always use the relevant period – you can work it out using the checksheet below
 only include earnings paid in the relevant period.
Checksheet for monthly paid employees
To work out AWE for employees paid monthly
1. Find the date of the last normal payday before the first day your employee was sick. This is the last day of the relevant period  __/__/__ 
2. Find the date of the payday at least eight weeks back from the date in 1 and come forward one day, for example if the payday is 22 June, enter 23 June. This is the first day of the relevant period.  __/__/__ 
3. Add together all the earnings paid between the dates at 2 and 1 (inclusive). This is the first day of the relevant period.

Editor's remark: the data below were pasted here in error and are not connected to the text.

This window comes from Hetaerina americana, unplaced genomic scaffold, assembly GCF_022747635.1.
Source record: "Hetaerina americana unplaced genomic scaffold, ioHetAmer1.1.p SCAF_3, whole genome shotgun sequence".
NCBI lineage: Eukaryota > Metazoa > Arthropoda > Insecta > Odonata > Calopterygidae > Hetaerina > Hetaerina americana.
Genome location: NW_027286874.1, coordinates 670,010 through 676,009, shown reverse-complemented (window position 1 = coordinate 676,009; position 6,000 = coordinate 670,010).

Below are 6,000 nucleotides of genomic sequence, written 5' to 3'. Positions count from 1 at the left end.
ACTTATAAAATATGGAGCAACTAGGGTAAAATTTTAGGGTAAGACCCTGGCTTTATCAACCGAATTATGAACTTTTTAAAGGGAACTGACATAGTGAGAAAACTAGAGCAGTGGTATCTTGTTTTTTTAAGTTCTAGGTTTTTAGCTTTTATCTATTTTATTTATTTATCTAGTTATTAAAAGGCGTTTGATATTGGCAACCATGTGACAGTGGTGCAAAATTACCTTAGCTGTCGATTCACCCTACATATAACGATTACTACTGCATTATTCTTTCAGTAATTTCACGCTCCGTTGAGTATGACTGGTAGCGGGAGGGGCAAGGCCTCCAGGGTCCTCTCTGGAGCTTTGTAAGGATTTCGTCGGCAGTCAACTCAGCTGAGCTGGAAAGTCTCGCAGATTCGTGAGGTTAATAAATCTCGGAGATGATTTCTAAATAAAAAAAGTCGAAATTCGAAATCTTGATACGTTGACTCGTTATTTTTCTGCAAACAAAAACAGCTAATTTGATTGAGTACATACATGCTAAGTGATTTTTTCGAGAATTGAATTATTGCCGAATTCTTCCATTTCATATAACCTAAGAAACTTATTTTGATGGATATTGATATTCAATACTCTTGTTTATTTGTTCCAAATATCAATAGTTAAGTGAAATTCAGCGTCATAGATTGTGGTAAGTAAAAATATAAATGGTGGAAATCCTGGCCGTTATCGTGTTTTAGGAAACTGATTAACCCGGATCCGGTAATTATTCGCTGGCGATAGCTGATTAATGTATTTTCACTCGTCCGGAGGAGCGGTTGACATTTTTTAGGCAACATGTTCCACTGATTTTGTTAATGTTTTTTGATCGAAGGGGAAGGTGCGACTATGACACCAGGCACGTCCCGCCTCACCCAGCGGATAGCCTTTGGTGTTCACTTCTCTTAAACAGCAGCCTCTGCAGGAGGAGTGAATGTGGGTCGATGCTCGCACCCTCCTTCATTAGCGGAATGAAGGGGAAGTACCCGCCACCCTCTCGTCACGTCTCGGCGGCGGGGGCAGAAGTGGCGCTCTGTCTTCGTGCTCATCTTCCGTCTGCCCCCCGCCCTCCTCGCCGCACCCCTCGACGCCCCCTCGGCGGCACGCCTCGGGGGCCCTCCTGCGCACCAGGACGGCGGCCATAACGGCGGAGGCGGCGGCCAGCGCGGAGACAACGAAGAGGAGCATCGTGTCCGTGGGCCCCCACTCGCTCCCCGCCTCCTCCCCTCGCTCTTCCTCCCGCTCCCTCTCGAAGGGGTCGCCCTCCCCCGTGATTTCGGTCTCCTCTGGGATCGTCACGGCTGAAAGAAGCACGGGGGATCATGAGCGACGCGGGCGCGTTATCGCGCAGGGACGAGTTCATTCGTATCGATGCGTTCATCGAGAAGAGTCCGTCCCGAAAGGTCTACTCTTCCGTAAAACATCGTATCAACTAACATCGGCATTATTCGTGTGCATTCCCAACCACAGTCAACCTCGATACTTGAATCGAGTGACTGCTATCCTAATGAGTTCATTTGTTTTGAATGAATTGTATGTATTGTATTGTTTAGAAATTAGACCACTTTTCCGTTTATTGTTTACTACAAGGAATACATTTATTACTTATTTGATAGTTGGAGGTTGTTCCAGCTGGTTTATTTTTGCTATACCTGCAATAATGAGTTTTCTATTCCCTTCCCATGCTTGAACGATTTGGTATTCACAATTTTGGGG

__/__/__ 
4. Add together all the earnings paid between the dates in 3 and 2 (inclusive).  £ 
5. Divide the figure in 4 by the number of whole weeks in the relevant period.  £ 
6. Multiply the figure in 5 by 12  £ 
7. Divide the figure in 6 by 52  £ 
(Don’t round up or down to whole pence, use the unrounded figure to decide if the employee’s average earnings are high enough.)
Employees not paid in a regular pay pattern
If you do not pay your employees in a regular pay pattern use the checksheet below to work out their AWE.
If you do not pay your employees for all weeks because they did not work for you in every week, go to ‘Agency and short contract workers – weekly paid’ below and follow that method to calculate their AWE.
Checksheet for employees not paid in a regular pay pattern
To work out AWE if you do not pay your employees in a regular pay pattern